In this essay we are presenting a potential new Post-Jungian psychology. The psychology that I will be expressing is one of Jungian Psychoanalytical Cultural Psychology (JPC). One thing that I have noticed in my psychological studies is that the Jungian, psychoanalytical, Freudian, Adlerian (etc) terminology fits best with those who are neurotic. You may say ‘obviously' so because such psychologists talk a lot about mental illness. But they (Jung especially) talk about health as well. Remember that Jung is associated with meaning, religion, myth, numinosity. However, in everyday life Jung's psychology can most easily be applied to the psychologically un-well… those with complexes, those with psychological conflicts, those who dissociate (crumble), those who repress and are in denial, those who fail to integrate psychic material and those who therefore remain neurotic personalities. What is life about?
[...] The point here is that there are similarities to the Developmental school of analytical psychology due to our emphasis on stages. But it should be noted that that essay was about mental illness and evolving out of it. It only touched on meaning. Hence that essay is part of JPC Psychology and should be read by those wanting an introductory essay on neurosis. Whilst more will be said in that area we are here, in this essay, going to focus on the Self. [...]
[...] JPC Psychology contextualizes the psychological. It places the psychological within cultural context. Hence the Jungian terms, many of which we agree with, are necessary but they are necessary for us in a modern western setting. The term ‘ego' was once irrelevant and therefore didn't exist. Whilst ‘Self' didn't exist because traditional religion filled that space, hence there wasn't a need for someone like Jung there wasn't a gap in the market that needed filling. For Jung the ego is born out of the unconscious. [...]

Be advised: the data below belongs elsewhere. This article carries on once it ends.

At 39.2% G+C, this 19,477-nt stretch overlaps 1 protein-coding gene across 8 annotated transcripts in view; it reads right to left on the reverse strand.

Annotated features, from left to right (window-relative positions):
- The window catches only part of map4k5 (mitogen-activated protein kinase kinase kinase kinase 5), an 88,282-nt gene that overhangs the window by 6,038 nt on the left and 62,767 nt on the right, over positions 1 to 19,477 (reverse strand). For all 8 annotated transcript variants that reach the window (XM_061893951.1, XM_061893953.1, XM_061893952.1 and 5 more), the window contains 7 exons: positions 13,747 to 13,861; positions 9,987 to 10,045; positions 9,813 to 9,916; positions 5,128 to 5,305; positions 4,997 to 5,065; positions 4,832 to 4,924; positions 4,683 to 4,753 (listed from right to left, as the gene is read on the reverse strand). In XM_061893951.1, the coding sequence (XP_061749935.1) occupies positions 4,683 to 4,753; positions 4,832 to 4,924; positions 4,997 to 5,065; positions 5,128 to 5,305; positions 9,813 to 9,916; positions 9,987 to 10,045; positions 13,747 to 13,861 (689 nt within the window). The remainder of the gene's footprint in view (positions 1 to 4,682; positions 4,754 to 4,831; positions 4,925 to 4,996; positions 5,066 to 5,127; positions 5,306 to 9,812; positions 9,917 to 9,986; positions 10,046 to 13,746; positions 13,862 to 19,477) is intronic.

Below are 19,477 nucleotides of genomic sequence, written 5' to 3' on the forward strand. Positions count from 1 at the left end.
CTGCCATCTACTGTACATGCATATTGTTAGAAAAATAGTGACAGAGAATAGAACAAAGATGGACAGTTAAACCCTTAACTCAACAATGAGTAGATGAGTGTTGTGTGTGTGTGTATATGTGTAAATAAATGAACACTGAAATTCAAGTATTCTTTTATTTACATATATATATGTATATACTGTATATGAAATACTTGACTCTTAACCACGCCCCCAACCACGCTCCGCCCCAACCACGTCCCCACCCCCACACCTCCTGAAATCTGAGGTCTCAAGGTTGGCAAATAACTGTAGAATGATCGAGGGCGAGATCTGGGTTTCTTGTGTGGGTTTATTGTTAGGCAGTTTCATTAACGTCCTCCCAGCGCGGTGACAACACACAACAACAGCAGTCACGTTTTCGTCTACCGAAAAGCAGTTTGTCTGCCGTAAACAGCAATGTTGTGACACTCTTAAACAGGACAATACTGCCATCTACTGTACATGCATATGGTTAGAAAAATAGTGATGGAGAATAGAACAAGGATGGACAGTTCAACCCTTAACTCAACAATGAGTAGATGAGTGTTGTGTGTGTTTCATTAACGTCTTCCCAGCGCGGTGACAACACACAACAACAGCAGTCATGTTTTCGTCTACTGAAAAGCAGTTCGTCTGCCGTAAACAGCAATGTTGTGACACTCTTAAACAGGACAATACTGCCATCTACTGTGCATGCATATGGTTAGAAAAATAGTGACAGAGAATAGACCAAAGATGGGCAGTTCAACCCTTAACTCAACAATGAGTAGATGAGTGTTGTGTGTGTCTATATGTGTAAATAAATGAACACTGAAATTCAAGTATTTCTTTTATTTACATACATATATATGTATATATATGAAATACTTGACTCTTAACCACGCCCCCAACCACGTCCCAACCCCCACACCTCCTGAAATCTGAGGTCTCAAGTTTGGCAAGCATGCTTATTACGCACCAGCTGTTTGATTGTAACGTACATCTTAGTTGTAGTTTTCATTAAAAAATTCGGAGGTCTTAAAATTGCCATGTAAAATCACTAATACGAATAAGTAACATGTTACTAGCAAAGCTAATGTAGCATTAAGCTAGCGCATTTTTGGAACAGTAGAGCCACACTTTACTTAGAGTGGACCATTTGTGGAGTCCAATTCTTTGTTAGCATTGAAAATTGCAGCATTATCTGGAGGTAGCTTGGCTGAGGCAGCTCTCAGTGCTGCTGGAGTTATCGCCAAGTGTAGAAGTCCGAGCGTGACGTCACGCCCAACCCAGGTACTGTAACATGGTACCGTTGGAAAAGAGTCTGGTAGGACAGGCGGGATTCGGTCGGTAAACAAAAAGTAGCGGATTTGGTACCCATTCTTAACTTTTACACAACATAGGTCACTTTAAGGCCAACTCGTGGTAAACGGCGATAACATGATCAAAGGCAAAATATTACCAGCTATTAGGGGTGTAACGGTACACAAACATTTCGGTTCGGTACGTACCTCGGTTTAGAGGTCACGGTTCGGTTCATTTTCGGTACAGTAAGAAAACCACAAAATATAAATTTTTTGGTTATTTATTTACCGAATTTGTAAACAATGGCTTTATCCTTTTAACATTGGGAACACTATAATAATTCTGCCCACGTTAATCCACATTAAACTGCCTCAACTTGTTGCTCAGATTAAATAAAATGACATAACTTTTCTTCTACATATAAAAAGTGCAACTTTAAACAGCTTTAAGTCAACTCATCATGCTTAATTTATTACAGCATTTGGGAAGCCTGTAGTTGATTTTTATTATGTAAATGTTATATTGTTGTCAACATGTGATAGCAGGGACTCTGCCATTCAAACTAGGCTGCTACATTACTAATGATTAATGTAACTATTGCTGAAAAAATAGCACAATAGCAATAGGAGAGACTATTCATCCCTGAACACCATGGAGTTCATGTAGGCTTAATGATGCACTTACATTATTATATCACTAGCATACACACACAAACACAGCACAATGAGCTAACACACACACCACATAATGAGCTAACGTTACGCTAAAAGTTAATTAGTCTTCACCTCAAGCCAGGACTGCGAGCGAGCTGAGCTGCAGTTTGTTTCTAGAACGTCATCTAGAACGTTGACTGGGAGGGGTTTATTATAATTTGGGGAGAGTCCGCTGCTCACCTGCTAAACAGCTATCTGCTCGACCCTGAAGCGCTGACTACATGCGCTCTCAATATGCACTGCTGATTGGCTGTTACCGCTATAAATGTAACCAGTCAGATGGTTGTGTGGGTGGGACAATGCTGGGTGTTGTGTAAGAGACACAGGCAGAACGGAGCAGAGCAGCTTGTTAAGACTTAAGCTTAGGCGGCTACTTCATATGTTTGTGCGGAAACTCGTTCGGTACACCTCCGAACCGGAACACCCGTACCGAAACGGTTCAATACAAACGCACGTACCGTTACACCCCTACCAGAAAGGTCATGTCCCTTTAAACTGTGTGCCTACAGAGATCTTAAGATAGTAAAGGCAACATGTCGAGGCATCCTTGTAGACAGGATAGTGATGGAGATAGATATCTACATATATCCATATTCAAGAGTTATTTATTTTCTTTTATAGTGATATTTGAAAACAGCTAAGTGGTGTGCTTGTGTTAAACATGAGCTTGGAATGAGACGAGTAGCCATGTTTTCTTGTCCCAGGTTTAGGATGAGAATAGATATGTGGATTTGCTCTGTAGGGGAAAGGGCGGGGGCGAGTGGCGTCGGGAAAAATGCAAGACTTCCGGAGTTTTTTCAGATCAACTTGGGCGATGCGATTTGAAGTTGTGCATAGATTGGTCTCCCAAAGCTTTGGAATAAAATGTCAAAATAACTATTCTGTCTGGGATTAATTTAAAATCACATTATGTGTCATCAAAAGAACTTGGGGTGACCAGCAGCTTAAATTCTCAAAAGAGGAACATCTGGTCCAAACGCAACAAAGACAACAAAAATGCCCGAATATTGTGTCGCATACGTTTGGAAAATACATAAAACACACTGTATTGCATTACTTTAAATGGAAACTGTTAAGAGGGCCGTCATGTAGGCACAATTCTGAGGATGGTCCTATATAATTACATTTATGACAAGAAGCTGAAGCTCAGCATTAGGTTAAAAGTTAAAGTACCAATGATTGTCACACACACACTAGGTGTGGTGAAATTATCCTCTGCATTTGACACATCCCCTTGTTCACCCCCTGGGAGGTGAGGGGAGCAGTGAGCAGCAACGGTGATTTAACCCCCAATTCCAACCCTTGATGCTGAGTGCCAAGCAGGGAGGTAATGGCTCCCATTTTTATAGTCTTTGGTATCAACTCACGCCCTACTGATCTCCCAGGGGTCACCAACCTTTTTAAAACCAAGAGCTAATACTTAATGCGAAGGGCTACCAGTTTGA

[...] He further points out that even in the UK Mark Saban and Noel Cobb speak for the Archetypal school.5 And Tacey takes issue with regards to Samuels addition of a psychoanalytical school on the grounds that the Developmental School of analytical psychology already represents the psychoanalytical influence on Jungian thinking.6 To be clear then, the author of this work agrees with Samuels original three school model, and I agree with Tacey's views concerning Samuels changes. Also, Tacey takes issue with regards to Samuels addition of a fundamentalist school saying that he believes that there are fundamentalist wings in all of the schools.7 However, the term fundamentalist has very strong connotations and associations, for example it smacks of fanaticism and therefore the author of this work is reluctant to label any Jungian that I have come across with the label, fundamentalist. [...]
[...] use psychological terms will always be recognizable to those within Jungian psychology as deriving from Jung. However there is a crucial exception here. As we shall see I use the term Self to refer to culture. In Part 1 of this essay we will discuss the schools of Jungian analytical psychology. This will enable the reader to distinguish JPC from the other schools of thought. Then in part 2 we will specifically distinguish JPC from Classical Jungian Psychology primarily on the grounds of a different approach to the all-important ‘Self'. [...]
[...] Hence the schools of Jungian analytical psychology could become classical, developmental, archetypal, and cultural. We then went on to say where there are agreements and similarities between JPC Psychology and the existing schools. Finally, and most importantly, we distinguished JPC Psychology from all of the other schools of Jungian analytical psychology on the grounds of JPC's approach to the Self. Part 1 Notes Samuels, in Casement, A p19 & 20 Samuels, in Casement, A p21 Tacey, D ibid ibid ibid ibid Dourley, J Edinger, in Jaffe, L Part 2 Notes Budding, P Segal, R p145 Jung, in Von Franz, M. [...]
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